Quick. Someone put a call into Peter V'Landys to see if he's got time to add the World Rugby CEO's job to his NRL and Racing NSW gigs because the international game is dying in front of our eyes.
The laws – and the constant interference of the Third Match Official (TMO) – has made the game a lottery.
It needs someone with PVL's autocratic hand to say enough is enough and make drastic change to the way the game is being governed.
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Some of the refereeing decisions in Australia's 29-28 loss to Wales on Sunday morning (AEDT) were so inexplicable it's hard to describe let alone understand.
The normally reserved Wallabies coach Dave Rennie called it "horrendous".
He was being kind.
The Wallabies can have no complaints about Rob Valetini's send off in the 15th minute.
It was reckless and dangerous and contact was made with Adam Beard's head, so see you later.
Valetini brings aggression and passion to the role but his approach makes him a ticking time bomb in the new micro-managed world of refereeing.
Disbelief over Wales try from obvious knock on
Nothing escapes the cameras except, it seems, knock ons.
Can anyone please explain to us how Kurtley Beale's alleged knock down in the first half was worthy of a sin-binning and penalty yet Wales centre Nick Tompkins not only knocked down a pass but was allowed to pick the ball up and stroll over for a try early in the second term.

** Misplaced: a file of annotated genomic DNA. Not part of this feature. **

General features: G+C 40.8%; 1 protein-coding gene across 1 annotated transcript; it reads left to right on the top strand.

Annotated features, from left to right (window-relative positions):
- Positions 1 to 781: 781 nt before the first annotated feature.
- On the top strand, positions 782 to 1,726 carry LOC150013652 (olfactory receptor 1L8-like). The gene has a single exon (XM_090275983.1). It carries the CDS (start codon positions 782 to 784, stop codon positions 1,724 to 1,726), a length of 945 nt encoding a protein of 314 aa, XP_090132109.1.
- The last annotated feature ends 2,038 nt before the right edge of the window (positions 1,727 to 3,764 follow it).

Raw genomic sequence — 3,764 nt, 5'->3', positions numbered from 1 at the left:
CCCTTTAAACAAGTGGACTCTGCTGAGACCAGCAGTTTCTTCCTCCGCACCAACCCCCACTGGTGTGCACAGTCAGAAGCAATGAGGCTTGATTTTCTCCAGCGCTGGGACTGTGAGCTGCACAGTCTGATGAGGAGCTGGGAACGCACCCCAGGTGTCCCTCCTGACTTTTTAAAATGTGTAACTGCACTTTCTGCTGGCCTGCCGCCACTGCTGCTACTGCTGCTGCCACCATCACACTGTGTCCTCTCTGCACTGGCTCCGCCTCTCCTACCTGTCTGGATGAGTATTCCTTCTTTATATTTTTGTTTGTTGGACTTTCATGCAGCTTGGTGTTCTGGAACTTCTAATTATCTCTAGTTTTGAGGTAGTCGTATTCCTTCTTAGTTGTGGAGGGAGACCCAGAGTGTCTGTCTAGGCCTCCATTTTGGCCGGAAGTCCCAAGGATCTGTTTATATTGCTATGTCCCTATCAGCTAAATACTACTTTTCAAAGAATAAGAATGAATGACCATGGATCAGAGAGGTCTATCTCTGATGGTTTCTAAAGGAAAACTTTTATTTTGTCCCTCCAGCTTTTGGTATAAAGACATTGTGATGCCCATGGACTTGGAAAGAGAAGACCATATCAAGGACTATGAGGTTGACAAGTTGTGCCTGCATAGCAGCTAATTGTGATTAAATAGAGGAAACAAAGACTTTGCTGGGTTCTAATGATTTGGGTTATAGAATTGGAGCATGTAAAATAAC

The Welshman looked like a bloke who had escaped from jail but knew it was only a matter of time before the guard dogs rounded him up.
Except they never came for him.
It was both a knock down and a knock on but somehow the TMO and on-field referee called it a knock back and play on.
Were we seeing things or were the Moscow Mules from last night still affecting the eyesight?
Apparently not. Try to Wales and a 23-13 advantage.
The Wallabies were brave and courageous in fighting their way back into the contest only to be sunk, almost inevitably, by an after-the-bell penalty.
It brings an end to a disappointing European spring tour and to that we say hallelujah.
No more tearing yourself out of a warm bed – or staggering home from the pub – in the early hours to put yourself through this torture.
For a game they play in heaven, rugby sure puts you through all sorts of hell.
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